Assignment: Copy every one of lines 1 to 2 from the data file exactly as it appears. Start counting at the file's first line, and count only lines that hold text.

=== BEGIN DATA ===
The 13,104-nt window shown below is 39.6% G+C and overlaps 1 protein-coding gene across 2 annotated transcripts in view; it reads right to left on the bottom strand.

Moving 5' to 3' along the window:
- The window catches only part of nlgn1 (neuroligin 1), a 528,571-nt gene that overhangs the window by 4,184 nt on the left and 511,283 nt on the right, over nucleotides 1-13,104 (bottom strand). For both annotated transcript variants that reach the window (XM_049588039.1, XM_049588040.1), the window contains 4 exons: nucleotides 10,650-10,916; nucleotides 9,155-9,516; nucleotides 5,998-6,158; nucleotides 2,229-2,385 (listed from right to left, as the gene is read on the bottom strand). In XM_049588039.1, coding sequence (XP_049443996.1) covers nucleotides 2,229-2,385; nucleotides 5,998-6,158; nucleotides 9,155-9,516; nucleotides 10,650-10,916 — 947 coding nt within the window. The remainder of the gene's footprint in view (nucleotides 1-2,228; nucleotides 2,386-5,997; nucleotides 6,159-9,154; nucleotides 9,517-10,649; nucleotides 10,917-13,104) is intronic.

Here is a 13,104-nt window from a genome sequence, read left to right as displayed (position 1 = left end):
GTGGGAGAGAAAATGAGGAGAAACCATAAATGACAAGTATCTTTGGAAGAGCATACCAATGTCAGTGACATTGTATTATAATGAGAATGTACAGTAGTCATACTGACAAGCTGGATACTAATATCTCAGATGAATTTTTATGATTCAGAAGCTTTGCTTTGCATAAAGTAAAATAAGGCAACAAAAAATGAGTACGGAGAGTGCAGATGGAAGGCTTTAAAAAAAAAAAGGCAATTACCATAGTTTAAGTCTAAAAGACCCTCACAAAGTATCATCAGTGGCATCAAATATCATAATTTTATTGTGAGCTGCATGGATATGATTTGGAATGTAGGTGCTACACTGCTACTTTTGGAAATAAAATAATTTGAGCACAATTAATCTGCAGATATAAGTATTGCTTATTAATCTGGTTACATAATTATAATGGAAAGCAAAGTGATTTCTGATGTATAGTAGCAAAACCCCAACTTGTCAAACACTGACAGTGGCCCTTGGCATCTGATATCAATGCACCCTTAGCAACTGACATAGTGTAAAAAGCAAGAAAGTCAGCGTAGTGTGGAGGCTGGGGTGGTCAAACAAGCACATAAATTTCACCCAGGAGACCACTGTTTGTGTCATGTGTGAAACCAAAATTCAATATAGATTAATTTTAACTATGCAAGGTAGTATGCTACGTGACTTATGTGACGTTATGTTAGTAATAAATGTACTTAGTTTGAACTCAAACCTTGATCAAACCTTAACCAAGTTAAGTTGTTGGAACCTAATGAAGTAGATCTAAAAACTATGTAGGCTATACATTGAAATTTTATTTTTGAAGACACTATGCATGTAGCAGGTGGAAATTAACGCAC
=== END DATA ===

The 13,104-nt window shown below is 39.6% G+C and overlaps 1 protein-coding gene across 2 annotated transcripts in view; it reads right to left on the bottom strand.

Moving 5' to 3' along the window: